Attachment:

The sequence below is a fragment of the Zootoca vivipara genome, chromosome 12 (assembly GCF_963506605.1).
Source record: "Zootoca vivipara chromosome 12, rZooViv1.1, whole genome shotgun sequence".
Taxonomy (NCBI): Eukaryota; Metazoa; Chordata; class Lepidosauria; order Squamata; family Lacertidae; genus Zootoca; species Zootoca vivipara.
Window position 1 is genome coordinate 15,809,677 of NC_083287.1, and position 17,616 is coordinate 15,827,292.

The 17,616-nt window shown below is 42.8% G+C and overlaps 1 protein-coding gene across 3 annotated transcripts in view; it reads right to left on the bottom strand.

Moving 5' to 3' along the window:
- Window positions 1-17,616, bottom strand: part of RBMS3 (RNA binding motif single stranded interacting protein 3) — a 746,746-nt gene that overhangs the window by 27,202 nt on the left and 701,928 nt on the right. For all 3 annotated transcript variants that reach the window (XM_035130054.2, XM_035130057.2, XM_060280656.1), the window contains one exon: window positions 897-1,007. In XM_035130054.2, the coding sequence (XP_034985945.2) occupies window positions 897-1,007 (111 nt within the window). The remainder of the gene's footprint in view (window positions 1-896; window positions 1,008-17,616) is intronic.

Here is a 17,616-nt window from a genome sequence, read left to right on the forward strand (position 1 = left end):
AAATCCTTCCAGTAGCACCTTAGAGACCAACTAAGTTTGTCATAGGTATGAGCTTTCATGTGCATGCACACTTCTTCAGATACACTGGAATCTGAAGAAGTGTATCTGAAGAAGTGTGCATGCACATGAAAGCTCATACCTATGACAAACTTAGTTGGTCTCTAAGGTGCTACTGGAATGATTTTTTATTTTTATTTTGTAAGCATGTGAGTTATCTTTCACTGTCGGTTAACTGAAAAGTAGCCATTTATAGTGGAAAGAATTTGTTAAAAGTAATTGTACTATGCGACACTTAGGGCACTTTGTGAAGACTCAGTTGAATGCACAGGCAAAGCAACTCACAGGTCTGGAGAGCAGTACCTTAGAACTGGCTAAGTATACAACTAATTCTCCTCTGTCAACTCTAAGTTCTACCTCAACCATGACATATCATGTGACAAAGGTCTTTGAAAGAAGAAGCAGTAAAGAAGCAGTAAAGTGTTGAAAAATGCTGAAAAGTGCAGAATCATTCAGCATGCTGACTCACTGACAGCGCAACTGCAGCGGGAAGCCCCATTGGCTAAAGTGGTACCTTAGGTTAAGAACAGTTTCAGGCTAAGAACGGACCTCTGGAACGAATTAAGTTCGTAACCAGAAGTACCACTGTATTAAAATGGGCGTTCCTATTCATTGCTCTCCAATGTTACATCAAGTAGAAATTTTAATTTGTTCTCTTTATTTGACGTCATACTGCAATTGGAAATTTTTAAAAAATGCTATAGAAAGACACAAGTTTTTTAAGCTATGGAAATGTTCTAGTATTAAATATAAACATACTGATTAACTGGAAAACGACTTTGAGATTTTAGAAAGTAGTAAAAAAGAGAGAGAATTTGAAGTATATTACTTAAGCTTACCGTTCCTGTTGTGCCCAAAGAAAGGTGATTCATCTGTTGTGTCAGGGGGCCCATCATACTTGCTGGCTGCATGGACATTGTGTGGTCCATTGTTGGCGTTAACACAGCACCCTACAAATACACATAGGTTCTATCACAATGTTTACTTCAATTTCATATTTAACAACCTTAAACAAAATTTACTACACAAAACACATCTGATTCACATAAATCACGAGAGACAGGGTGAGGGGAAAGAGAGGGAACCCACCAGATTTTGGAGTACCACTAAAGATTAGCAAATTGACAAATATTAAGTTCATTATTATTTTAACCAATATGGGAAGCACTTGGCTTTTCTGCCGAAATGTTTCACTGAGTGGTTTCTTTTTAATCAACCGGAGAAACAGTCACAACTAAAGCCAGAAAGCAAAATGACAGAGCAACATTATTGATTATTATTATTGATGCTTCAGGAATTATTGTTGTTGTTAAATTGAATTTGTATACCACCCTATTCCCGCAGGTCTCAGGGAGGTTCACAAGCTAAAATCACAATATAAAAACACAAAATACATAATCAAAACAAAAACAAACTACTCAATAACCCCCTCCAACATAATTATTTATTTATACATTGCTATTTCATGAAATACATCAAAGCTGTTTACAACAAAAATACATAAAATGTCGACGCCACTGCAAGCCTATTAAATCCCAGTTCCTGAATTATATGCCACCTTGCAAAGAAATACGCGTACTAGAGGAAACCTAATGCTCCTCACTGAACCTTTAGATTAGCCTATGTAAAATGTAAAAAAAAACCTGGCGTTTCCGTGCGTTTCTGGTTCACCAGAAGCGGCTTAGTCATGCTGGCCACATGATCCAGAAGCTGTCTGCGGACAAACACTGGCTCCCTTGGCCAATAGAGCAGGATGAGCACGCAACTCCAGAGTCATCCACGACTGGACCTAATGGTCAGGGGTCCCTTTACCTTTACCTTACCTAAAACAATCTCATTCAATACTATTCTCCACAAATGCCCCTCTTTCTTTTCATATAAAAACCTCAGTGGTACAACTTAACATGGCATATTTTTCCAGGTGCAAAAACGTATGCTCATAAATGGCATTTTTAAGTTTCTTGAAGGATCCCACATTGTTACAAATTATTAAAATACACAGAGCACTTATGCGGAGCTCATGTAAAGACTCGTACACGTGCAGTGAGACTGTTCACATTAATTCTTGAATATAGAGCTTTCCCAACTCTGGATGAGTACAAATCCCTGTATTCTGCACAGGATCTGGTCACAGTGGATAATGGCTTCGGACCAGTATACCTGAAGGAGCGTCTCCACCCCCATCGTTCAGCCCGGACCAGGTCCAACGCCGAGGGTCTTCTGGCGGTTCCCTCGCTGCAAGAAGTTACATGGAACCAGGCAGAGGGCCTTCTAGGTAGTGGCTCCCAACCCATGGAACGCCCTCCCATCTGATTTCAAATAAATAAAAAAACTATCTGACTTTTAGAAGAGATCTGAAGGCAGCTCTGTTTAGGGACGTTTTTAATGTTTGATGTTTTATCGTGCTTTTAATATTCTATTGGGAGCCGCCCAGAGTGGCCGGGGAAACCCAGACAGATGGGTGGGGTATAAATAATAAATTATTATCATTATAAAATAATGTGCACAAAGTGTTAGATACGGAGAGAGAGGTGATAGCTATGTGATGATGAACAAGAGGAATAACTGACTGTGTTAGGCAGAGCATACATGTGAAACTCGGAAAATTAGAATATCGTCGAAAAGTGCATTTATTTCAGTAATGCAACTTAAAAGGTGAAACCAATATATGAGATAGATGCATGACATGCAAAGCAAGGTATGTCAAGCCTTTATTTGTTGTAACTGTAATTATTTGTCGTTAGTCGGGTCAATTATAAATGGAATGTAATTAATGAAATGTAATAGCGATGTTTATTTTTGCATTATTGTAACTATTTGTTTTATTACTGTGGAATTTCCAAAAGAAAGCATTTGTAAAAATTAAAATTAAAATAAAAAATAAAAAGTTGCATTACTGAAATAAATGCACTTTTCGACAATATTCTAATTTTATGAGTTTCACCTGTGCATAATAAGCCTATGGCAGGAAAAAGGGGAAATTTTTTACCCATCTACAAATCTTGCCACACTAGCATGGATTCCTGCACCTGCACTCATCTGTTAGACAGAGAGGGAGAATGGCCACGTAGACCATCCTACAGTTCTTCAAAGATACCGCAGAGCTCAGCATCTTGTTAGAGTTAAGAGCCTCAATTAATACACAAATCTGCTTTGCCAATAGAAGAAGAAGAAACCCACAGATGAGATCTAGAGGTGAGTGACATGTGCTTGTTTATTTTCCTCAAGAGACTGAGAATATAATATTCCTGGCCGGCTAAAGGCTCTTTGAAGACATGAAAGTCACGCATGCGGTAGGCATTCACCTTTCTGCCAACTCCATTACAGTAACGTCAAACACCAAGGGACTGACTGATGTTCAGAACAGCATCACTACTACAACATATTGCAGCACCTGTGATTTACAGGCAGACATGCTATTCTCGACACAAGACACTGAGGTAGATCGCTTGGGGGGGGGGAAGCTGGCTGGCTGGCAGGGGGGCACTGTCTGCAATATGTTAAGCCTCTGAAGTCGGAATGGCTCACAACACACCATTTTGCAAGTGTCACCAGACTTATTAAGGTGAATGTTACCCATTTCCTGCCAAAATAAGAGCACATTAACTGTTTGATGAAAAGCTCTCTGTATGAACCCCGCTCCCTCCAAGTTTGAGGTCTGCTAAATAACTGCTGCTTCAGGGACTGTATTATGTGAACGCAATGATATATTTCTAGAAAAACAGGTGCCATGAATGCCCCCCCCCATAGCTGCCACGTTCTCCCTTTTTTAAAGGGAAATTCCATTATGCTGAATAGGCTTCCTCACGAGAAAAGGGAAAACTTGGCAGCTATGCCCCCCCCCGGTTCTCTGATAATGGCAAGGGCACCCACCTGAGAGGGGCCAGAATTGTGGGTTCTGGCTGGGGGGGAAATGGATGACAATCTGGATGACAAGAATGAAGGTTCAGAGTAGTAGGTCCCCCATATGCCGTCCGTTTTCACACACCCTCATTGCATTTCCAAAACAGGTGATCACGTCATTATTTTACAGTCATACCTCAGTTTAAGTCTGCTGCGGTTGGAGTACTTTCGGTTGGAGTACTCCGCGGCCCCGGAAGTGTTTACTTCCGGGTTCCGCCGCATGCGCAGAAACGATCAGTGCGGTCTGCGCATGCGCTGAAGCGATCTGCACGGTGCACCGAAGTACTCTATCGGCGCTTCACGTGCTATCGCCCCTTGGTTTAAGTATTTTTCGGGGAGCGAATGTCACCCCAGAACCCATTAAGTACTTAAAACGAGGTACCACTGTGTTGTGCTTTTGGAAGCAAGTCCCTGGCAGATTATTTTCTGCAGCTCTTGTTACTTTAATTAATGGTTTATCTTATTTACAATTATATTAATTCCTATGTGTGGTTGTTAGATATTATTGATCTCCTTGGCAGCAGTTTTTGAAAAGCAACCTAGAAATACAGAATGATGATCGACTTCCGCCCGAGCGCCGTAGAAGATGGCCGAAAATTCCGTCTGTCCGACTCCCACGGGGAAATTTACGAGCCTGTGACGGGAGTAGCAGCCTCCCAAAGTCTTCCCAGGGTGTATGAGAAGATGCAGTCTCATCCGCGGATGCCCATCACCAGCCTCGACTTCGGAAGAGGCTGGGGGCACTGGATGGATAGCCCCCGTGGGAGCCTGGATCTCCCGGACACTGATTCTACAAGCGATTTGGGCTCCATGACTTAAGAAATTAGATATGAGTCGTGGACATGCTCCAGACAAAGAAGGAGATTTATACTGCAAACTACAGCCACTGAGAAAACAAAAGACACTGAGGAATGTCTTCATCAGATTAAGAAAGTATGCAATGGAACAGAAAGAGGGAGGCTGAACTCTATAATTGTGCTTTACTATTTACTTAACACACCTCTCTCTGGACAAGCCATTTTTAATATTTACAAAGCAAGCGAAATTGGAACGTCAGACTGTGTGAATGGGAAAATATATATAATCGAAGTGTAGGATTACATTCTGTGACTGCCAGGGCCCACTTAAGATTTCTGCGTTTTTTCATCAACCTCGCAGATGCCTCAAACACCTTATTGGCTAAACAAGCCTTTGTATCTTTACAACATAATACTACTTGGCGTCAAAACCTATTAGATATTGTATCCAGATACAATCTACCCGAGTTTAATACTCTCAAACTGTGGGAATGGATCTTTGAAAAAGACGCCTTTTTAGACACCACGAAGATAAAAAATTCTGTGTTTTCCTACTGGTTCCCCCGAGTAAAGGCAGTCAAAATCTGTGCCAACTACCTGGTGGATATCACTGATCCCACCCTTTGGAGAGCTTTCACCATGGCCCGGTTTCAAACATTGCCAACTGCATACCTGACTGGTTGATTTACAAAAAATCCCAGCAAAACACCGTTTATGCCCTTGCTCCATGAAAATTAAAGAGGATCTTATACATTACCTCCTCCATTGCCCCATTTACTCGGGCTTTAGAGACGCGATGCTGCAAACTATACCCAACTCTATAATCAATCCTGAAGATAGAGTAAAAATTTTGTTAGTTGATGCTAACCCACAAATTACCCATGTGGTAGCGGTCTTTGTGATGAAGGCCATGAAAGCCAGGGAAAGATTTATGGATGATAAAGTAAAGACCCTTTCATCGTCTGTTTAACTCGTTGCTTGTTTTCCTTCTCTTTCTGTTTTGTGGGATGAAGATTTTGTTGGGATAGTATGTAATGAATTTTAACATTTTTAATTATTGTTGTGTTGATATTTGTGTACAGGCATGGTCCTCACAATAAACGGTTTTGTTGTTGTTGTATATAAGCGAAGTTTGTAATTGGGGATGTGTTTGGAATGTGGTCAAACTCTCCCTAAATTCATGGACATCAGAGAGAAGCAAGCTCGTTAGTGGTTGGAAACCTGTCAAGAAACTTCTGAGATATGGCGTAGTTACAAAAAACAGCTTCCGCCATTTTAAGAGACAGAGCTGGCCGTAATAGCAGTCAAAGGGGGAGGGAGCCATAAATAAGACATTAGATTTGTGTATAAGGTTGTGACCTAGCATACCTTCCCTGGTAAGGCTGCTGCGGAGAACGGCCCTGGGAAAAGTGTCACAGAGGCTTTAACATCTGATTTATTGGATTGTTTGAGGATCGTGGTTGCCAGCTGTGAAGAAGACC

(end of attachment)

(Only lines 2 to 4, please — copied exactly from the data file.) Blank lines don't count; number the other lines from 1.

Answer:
Source record: "Zootoca vivipara chromosome 12, rZooViv1.1, whole genome shotgun sequence".
Taxonomy (NCBI): Eukaryota; Metazoa; Chordata; class Lepidosauria; order Squamata; family Lacertidae; genus Zootoca; species Zootoca vivipara.
Window position 1 is genome coordinate 15,809,677 of NC_083287.1, and position 17,616 is coordinate 15,827,292.